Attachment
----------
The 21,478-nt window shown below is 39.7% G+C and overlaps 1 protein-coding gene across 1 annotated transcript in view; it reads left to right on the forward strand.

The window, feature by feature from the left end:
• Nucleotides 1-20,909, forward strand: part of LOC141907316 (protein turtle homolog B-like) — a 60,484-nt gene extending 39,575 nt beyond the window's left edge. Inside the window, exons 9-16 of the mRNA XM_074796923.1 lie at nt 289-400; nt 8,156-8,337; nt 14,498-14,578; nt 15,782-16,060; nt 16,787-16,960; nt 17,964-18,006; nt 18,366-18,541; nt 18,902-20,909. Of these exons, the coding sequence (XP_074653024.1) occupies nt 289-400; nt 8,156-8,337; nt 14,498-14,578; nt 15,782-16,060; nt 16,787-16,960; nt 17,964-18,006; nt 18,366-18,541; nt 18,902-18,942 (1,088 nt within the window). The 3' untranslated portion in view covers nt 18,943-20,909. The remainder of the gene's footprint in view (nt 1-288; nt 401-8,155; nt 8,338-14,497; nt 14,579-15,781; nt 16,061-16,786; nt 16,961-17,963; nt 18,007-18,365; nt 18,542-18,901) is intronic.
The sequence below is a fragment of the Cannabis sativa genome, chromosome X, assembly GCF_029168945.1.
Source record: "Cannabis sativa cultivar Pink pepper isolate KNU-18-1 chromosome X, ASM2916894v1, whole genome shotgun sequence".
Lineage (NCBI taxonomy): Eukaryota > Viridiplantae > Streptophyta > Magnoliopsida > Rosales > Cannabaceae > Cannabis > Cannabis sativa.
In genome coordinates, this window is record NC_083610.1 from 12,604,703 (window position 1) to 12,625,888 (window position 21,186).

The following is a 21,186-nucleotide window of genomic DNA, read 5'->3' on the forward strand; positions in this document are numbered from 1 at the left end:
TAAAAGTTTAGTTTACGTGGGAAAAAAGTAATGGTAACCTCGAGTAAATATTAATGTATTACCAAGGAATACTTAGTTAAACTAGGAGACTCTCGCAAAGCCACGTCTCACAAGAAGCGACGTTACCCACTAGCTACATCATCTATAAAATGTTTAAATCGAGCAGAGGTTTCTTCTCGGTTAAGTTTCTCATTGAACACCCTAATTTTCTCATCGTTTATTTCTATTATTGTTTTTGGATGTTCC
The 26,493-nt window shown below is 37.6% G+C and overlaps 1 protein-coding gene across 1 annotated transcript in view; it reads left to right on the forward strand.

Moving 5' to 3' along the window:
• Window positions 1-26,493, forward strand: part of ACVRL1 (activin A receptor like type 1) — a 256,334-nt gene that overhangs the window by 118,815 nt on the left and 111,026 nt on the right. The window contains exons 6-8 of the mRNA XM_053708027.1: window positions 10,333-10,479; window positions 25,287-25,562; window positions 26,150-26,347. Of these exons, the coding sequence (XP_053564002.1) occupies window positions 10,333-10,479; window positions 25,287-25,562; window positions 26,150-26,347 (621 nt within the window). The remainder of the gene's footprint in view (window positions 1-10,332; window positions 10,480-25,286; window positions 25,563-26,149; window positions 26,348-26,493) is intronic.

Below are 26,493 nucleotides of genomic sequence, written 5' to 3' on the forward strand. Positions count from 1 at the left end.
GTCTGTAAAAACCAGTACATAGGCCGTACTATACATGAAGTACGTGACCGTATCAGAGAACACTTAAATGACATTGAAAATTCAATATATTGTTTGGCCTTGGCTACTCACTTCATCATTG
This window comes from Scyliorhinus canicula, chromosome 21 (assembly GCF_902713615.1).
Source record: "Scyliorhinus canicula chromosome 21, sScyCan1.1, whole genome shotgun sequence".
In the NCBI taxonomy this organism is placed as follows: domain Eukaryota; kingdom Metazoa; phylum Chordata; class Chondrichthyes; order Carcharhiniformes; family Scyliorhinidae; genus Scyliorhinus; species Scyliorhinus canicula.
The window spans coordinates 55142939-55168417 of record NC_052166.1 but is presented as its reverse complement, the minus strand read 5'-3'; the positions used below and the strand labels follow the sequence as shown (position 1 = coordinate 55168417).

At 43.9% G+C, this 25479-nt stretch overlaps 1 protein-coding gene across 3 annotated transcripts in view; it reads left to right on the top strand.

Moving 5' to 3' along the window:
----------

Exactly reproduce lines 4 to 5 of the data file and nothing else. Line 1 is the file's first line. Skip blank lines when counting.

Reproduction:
The sequence below is a fragment of the Cannabis sativa genome, chromosome X, assembly GCF_029168945.1.
Source record: "Cannabis sativa cultivar Pink pepper isolate KNU-18-1 chromosome X, ASM2916894v1, whole genome shotgun sequence".